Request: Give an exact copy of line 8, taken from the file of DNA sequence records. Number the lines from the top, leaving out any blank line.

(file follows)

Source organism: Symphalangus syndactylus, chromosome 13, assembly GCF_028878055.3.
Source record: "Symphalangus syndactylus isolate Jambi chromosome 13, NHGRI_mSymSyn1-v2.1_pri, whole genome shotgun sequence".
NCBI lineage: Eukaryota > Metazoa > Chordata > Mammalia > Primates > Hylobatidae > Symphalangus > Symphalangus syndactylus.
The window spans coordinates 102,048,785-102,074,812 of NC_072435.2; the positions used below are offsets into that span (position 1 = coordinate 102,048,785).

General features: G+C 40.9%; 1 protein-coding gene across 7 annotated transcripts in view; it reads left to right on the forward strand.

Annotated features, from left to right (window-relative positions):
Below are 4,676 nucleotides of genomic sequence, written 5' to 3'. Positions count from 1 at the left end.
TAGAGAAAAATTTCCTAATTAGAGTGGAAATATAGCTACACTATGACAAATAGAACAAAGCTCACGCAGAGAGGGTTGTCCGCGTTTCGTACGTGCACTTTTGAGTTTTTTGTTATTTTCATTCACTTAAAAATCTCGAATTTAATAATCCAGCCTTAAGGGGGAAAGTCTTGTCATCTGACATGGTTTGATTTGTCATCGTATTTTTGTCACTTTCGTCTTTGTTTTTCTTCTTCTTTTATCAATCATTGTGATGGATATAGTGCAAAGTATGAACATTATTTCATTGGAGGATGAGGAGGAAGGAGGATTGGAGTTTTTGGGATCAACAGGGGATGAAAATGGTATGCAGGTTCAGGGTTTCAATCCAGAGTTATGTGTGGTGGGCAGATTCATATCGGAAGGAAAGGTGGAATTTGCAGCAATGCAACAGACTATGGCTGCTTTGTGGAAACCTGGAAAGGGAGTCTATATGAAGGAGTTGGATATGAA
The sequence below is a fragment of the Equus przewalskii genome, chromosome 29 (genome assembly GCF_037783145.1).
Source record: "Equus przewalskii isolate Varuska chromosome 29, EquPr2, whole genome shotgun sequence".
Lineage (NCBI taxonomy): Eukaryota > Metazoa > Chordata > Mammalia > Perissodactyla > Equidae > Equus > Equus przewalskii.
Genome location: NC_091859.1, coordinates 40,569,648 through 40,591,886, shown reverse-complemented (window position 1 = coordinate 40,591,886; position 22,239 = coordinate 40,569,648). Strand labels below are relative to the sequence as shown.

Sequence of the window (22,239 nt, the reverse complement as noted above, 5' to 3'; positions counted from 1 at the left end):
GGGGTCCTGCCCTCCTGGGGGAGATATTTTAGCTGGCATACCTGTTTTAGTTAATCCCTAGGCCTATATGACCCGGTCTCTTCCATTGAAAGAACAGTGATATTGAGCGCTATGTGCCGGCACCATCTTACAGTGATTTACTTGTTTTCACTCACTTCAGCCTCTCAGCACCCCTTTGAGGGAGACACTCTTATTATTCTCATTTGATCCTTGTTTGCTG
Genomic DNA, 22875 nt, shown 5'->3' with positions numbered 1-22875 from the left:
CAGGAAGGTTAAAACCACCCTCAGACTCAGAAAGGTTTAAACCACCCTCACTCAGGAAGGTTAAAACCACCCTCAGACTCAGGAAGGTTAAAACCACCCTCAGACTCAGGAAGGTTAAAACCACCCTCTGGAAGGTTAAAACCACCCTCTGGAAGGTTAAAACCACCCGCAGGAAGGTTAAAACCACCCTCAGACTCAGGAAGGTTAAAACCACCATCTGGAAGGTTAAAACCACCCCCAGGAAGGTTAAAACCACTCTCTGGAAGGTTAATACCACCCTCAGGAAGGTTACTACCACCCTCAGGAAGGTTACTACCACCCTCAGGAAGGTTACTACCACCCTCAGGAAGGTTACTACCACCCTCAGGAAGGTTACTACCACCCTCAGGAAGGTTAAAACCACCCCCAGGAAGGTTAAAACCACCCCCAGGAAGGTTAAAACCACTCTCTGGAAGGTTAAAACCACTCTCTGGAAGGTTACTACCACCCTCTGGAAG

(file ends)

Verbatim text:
TAGAGAAAAATTTCCTAATTAGAGTGGAAATATAGCTACACTATGACAAATAGAACAAAGCTCACGCAGAGAGGGTTGTCCGCGTTTCGTACGTGCACTTTTGAGTTTTTTGTTATTTTCATTCACTTAAAAATCTCGAATTTAATAATCCAGCCTTAAGGGGGAAAGTCTTGTCATCTGACATGGTTTGATTTGTCATCGTATTTTTGTCACTTTCGTCTTTGTTTTTCTTCTTCTTTTATCAATCATTGTGATGGATATAGTGCAAAGTATGAACATTATTTCATTGGAGGATGAGGAGGAAGGAGGATTGGAGTTTTTGGGATCAACAGGGGATGAAAATGGTATGCAGGTTCAGGGTTTCAATCCAGAGTTATGTGTGGTGGGCAGATTCATATCGGAAGGAAAGGTGGAATTTGCAGCAATGCAACAGACTATGGCTGCTTTGTGGAAACCTGGAAAGGGAGTCTATATGAAGGAGTTGGATATGAA